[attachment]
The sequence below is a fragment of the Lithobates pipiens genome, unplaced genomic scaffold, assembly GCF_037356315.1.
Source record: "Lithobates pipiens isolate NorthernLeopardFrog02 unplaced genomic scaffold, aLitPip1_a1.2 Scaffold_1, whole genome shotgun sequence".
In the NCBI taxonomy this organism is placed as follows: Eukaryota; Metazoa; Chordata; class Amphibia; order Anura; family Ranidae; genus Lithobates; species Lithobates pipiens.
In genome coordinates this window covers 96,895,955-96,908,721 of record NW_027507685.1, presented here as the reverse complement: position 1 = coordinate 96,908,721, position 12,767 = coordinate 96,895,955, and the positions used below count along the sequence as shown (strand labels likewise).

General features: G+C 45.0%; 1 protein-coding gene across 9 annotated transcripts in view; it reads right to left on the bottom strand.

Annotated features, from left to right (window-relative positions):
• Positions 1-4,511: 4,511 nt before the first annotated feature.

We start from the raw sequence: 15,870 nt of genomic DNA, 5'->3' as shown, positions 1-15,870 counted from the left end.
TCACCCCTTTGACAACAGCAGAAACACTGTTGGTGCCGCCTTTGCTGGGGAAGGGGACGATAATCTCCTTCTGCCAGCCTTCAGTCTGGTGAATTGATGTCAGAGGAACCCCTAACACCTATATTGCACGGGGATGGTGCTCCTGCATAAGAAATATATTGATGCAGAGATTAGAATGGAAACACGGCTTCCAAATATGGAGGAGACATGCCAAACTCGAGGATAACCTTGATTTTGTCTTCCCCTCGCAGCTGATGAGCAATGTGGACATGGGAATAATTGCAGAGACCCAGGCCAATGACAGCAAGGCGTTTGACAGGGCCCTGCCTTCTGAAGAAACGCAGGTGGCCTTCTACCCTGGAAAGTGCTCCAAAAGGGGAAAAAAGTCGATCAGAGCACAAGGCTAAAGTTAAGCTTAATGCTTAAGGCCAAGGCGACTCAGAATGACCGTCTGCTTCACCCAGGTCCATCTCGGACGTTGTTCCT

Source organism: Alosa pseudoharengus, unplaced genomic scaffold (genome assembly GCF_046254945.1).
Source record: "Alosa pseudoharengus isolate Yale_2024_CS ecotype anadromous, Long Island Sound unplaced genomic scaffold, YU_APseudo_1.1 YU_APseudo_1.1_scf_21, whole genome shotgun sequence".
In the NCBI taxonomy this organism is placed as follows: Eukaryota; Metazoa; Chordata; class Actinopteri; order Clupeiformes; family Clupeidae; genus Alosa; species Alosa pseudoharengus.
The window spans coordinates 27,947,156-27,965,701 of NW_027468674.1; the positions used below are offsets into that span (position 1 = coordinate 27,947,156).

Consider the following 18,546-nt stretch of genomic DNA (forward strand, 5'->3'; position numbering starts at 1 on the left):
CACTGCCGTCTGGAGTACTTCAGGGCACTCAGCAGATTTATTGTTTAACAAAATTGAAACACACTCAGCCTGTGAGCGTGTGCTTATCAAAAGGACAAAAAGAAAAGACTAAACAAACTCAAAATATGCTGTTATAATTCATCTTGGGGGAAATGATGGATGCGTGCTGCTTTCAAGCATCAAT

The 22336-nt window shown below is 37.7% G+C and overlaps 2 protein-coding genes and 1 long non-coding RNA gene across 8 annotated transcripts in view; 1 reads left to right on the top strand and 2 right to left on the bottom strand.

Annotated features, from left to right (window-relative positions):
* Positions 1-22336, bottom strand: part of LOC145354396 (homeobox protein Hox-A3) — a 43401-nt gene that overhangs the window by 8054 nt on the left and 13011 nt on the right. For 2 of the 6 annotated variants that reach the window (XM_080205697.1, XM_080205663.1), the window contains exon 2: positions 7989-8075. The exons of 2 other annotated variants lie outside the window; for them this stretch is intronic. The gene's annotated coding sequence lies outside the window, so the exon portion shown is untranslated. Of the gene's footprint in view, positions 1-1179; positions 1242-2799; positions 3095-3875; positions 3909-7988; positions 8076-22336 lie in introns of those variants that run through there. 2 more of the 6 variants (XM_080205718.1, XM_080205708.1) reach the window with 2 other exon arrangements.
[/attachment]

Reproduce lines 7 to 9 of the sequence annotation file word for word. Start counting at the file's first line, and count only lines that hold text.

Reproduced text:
• Positions 1-4,511: 4,511 nt before the first annotated feature.

We start from the raw sequence: 15,870 nt of genomic DNA, 5'->3' as shown, positions 1-15,870 counted from the left end.
TCACCCCTTTGACAACAGCAGAAACACTGTTGGTGCCGCCTTTGCTGGGGAAGGGGACGATAATCTCCTTCTGCCAGCCTTCAGTCTGGTGAATTGATGTCAGAGGAACCCCTAACACCTATATTGCACGGGGATGGTGCTCCTGCATAAGAAATATATTGATGCAGAGATTAGAATGGAAACACGGCTTCCAAATATGGAGGAGACATGCCAAACTCGAGGATAACCTTGATTTTGTCTTCCCCTCGCAGCTGATGAGCAATGTGGACATGGGAATAATTGCAGAGACCCAGGCCAATGACAGCAAGGCGTTTGACAGGGCCCTGCCTTCTGAAGAAACGCAGGTGGCCTTCTACCCTGGAAAGTGCTCCAAAAGGGGAAAAAAGTCGATCAGAGCACAAGGCTAAAGTTAAGCTTAATGCTTAAGGCCAAGGCGACTCAGAATGACCGTCTGCTTCACCCAGGTCCATCTCGGACGTTGTTCCT